As far as special skills go, Wolkan states that “the basic act of caring means so much.” Someone who loves what they’re doing will get noticed by others. And when they ask for extra work, they will eventually get recognized for their strong work ethic. That’s why when it comes to working on a production, she says, “Just take anything!”
“You have to be patient and helpful for all interactions — even when people do not treat you in the same manner,” says Wolkan. So for someone wanting to one day become a Co-producer, being able to interact and communicate with others in a professional, courteous way is a must. Beyond that, someone who’s organized and can multitask will also do well in this career. They must also be able to anticipate the needs of others and not wait to help until asked to do something. In other words, being proactive is essential to being a successful Co-producer. Wolkan adds that being curious about technology and well-versed in different computer programs can be a big plus in this field.
In her particular role, Wolkan works with colleagues across many time zones, which means that she must be available to them around the clock. For example, it’s not unusual for her to get an emergency phone call at 3 a.m. regarding a cast or crew member’s disrupted travel arrangements. And during production, her workday might last 15 hours or more. That’s why she advises for a job like this, “You have to love it.” Having her nights or weekends free isn’t always guaranteed, which is why Wolkan urges someone wanting to enter this field to be prepared to have an uneven work-life balance.
However, her job gives her the opportunity to work with many other industry professionals in other fields. She regularly interacts with other Producers, department heads, department coordinators and their assistants. It’s a demanding job with long hours, but it’s also a fun line of work that can be very professionally rewarding.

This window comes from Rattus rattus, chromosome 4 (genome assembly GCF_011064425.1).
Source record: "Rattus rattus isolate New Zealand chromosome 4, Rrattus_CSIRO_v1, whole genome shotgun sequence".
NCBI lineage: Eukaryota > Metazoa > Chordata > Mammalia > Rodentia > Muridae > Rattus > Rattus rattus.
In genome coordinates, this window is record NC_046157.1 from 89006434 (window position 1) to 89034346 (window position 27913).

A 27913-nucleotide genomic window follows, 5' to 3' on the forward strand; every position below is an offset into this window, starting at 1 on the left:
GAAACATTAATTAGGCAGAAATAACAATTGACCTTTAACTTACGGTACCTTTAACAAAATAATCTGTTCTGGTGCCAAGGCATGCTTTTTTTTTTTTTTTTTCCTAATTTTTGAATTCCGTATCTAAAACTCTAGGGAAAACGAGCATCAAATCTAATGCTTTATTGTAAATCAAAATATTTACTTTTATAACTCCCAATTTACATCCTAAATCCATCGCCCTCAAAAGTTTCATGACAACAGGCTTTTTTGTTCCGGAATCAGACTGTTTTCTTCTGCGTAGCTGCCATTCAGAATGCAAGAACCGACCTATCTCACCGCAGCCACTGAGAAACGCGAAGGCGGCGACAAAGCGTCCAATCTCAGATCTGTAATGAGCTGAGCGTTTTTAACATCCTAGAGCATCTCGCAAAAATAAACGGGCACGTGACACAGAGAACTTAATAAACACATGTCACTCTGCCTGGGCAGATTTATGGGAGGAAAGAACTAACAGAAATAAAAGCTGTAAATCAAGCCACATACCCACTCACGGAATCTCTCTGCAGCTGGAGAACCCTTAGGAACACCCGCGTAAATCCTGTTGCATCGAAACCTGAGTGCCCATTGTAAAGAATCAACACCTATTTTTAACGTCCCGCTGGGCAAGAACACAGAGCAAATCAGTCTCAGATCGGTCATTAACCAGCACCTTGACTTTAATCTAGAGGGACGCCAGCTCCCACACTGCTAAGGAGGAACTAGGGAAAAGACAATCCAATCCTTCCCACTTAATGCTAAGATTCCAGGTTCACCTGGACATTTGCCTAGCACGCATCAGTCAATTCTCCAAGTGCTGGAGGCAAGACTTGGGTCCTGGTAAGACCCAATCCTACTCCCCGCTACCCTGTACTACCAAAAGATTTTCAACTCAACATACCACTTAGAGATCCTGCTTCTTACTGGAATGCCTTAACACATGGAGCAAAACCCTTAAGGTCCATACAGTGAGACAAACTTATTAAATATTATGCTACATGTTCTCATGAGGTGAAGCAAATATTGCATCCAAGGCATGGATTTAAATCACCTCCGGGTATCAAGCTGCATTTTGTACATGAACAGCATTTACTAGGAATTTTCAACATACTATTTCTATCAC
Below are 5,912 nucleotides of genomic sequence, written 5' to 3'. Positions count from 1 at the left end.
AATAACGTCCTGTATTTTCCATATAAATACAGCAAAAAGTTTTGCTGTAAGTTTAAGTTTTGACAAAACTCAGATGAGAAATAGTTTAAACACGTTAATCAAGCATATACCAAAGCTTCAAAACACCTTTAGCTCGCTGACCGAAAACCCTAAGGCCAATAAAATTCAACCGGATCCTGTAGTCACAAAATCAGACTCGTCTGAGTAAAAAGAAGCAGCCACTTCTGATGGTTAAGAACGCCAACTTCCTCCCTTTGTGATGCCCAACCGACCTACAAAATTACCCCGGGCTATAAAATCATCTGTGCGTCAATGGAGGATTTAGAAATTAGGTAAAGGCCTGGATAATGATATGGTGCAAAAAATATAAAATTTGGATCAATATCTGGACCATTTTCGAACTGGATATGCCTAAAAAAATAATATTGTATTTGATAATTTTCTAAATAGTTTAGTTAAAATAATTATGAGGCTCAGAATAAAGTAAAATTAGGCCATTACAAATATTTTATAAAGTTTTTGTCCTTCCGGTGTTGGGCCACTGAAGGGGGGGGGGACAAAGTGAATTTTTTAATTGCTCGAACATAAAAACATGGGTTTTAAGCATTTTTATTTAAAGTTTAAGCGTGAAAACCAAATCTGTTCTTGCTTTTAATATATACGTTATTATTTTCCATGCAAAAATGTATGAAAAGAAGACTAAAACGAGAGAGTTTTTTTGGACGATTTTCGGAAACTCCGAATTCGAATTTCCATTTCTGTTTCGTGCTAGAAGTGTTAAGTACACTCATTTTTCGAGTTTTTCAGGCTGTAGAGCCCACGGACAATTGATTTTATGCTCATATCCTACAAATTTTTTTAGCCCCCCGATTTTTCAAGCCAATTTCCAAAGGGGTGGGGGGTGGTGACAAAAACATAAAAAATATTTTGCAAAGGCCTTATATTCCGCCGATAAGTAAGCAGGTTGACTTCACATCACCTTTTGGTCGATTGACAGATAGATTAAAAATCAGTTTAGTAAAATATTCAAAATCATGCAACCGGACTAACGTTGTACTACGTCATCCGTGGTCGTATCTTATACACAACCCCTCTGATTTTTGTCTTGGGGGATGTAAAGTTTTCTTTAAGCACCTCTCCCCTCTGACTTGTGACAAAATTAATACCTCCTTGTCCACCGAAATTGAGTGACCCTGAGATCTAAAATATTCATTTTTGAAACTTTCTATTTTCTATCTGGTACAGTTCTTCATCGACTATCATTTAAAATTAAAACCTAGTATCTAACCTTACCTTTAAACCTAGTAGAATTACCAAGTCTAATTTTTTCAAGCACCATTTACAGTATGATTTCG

Any job that allows someone to gain real-world industry experience and professional contacts could be a great stepping stone towards becoming a Co-producer. As mentioned, Wolkan was a Page at Paramount. Other valuable entry-level positions include Production Assistant, Runner, Mailroom Clerk or Agency Assistant.
Wolkan cautions to look at all angles when considering a job offer. While offers may not always provide sufficient income, the expertise gained is invaluable. If necessary, she recommends getting a side job to pay the bills while continuing to build that professional experience.
How Much Does a Co-producer make?
Wolkan has never been a salaried employee. Everyone who works on a production is getting paid through the production company as a freelancer. To be clear, that means that typically no benefits are given through the job — even as a Co-producer. For someone aspiring to this position, they must look after their other needs such as health insurance. Holidays and vacation are also not paid for someone who is freelance.
The income that a Co-producer can earn on a production will vary according to that project. Newer Co-producers will earn less than those who may have been working on the production for a longer amount of time. On a typical television series, most crew members will earn a three to five percent income increase with each season they are on the show.
Unions, Groups & Associations